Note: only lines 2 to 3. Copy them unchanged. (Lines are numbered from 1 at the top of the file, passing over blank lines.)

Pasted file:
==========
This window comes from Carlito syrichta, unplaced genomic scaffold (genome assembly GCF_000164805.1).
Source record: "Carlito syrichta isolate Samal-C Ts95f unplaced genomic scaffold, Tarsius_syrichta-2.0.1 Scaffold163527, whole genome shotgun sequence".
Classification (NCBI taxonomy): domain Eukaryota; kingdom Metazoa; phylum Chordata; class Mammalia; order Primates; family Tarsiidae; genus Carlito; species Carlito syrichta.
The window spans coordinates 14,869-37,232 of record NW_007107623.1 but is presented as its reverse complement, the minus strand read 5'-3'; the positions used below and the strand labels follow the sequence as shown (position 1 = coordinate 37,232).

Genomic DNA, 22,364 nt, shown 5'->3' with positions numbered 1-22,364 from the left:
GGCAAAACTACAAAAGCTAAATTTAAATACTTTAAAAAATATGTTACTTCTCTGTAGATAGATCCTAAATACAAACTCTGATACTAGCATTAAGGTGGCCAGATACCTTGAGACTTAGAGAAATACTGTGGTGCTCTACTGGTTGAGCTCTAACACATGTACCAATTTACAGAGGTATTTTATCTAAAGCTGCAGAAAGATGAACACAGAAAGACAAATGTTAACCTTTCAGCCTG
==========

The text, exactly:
Source record: "Carlito syrichta isolate Samal-C Ts95f unplaced genomic scaffold, Tarsius_syrichta-2.0.1 Scaffold163527, whole genome shotgun sequence".
Classification (NCBI taxonomy): domain Eukaryota; kingdom Metazoa; phylum Chordata; class Mammalia; order Primates; family Tarsiidae; genus Carlito; species Carlito syrichta.